I’ve made it abundantly clear that I was woefully unprepared for anything having to do with pregnancy or raising babies when I did either. However, this is one of the few things I actually did know about going into it: pregnancy nose. Only we didn’t call it that. I knew it as ‘pregnancy spread’ and it applied to a lot more than just your nose. The phenomena has reached TikTok and several celebrities are talking about how they were caught off guard by this new, larger schnoz confronting them in the mirror somewhere around their second trimester. But don’t worry, it’s – you guessed it – a hormonal thing. And like most hormonal things, your cute little button nose will come back about six weeks after baby arrives.
A new social media trend has parents showing off photos of an unexpected change before and after giving birth: pregnancy nose.
TikTok users have recently used the the hashtag #PregnancyNose to try and understand how their noses became noticeably larger during and after pregnancy compared to before.
Many celebrities have also opened up about their own experiences having pregnancy nose, including former Love & Hip Hop: New York star Cyn Santana, when she was expecting her first child with Joe Budden, and Chrissy Teigen, when she was expecting her second child with John Legend.
While pregnancy comes with a lot of physical changes, here’s what to know about pregnancy nose, which is actually very common.
Pregnancy nose is a real symptom that can cause swelling or puffiness of the nose due to increased blood flow.
“The underlying reason is because of the hormones that are increased in pregnancy and those hormones cause dilation in vessels, which can result in more blood flow going to certain areas — and that’s because we need it for the uterus,” Dr. Christine Greves, a Florida-based OB-GYN, told Today. “It’s not necessarily selective. So, some areas of our body that have mucous membranes do experience increased flow and your nose is one of them.”
Greves noted that although some people may be bothered by the change, it goes back to normal within six weeks of giving birth.
Dr. Shannon M. Clark, a professor in maternal-fetal medicine at the University of Texas Medical Branch at Galveston, explained to NBC News that the symptom is very common.
“There’s typical physiological changes of pregnancy that occur in everyone, the first being basal dilation, where you have dilation of the blood vessels of the body,” she said, noting she also experienced pregnancy nose. “I had it when I was pregnant with my twins. That’s why my nose wasn’t only swollen but it was more red.”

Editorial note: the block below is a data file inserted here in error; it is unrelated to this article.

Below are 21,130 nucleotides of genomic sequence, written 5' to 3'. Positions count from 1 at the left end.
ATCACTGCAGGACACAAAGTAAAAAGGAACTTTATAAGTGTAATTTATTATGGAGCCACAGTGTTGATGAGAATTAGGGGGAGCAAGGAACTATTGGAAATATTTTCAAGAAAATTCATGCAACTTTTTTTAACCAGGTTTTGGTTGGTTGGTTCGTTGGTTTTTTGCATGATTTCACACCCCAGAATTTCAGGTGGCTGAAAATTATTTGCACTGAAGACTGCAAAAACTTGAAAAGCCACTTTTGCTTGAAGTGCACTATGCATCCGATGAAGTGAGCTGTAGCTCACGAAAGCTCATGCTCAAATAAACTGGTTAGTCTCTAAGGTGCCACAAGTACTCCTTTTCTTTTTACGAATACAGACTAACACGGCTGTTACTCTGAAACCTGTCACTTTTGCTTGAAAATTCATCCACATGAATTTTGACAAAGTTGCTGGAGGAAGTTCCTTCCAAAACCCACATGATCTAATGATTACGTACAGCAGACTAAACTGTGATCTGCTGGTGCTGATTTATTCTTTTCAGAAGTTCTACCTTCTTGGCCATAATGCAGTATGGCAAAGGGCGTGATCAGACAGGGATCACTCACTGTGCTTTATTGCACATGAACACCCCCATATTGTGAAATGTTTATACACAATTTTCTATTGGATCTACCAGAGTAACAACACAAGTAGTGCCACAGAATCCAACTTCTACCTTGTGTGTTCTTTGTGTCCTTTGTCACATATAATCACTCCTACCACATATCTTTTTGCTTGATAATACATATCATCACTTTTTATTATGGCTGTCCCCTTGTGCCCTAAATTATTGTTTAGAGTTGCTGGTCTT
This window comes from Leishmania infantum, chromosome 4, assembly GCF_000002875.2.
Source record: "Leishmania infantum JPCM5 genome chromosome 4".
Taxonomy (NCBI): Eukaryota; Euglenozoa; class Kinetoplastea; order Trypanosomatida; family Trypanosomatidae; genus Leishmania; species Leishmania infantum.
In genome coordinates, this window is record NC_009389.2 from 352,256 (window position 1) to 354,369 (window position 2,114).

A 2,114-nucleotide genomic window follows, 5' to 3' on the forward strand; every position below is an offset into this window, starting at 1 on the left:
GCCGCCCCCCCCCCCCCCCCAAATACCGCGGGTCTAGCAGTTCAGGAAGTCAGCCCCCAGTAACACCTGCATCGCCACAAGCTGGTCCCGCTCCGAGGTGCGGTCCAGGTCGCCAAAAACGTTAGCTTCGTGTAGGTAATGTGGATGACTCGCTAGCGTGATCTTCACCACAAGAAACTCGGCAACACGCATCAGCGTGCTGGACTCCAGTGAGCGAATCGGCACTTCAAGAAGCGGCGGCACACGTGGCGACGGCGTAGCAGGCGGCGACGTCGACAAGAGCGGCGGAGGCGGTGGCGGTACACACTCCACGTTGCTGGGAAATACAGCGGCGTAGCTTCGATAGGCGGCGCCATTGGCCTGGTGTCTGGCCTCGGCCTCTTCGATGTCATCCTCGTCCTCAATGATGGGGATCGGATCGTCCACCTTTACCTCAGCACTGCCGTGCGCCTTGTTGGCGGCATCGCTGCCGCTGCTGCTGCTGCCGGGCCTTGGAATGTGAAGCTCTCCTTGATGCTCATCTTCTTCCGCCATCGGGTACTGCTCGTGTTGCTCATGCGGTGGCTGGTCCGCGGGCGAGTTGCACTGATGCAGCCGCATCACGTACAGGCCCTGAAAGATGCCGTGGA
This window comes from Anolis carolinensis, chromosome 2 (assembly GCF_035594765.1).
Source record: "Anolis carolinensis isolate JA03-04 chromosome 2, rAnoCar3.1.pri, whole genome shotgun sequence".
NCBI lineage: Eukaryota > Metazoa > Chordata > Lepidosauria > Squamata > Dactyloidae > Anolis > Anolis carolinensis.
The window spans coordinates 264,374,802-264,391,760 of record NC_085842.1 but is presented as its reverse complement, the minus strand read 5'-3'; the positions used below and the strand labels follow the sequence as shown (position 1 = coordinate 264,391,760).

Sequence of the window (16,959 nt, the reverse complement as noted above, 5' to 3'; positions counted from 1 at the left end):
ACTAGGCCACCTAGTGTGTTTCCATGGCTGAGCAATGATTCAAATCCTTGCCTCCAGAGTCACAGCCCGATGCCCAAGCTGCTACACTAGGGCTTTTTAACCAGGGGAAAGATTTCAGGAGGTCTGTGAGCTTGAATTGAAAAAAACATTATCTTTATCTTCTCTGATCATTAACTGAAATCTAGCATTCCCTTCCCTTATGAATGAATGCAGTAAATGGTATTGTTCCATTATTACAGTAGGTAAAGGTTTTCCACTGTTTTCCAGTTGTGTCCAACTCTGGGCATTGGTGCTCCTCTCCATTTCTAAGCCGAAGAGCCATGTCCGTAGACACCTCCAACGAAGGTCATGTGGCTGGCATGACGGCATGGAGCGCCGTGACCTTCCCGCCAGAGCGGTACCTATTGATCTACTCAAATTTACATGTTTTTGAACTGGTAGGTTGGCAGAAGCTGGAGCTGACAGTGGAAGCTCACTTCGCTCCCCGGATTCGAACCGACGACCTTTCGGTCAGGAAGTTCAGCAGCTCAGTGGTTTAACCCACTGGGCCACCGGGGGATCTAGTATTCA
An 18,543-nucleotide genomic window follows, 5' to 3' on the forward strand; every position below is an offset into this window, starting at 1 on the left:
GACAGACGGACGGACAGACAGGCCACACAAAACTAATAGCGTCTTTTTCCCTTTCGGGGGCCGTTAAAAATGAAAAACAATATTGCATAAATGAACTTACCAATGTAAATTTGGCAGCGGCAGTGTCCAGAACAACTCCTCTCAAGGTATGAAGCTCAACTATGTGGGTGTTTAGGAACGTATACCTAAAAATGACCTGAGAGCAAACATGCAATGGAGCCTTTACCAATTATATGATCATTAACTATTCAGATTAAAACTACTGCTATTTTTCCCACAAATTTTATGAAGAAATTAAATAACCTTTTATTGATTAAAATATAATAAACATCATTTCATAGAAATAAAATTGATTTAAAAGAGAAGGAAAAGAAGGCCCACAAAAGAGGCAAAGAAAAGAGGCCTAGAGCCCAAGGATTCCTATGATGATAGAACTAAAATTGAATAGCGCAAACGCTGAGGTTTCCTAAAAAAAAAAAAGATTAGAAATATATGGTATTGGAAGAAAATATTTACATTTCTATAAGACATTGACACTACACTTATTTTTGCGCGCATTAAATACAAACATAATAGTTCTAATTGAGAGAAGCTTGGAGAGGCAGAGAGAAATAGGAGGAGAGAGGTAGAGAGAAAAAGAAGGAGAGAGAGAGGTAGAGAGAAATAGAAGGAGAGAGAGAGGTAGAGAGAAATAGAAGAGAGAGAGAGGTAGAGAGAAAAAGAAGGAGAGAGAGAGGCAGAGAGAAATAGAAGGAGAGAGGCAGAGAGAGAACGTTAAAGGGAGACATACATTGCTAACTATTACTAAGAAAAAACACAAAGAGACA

Clark told the outlet that while pregnancy nose isn’t harmful, pregnant people should contact their medical providers if they’re experiencing swelling of the face and hands after 20 weeks, in addition to blurred vision and headaches, as it could be signs of preeclampsia.
I don’t remember my nose getting bigger for my pregnancies. I don’t have a particularly small nose in the first place, so I’m not sure I would notice it taking up even more of my face. I was curious so I looked it up, a cosmetically altered nose can still be affected by pregnancy, but it won’t affect the shape permanently. After the woman gives birth, the nose will go back to what it looked like post-surgery.
I didn’t know dilation was causing pregnancy spread. I’ve seen some wild spreads, too. And seemingly for no rhyme or reason. I knew a very slight lady who got pregnant, and her bottom blew up into something a Kardashian would have spent thousands on about ten years ago. Six weeks post-partum and it popped right back to her tiny tush. Wildest thing I ever saw. Also, from what I understand, these spreads don’t hurt, they are simply surprising. But do pay attention to the note about whole face swelling and hand swelling after 20 weeks pregnant because that’s possibly preeclampsia and that’s something you very much need to monitor. As for your new nose, it’s just another *gift* from your impending bundle of joy, along with heartburn, disappearing feet, plantar fasciitis, mood swings, hair thinning, acne…
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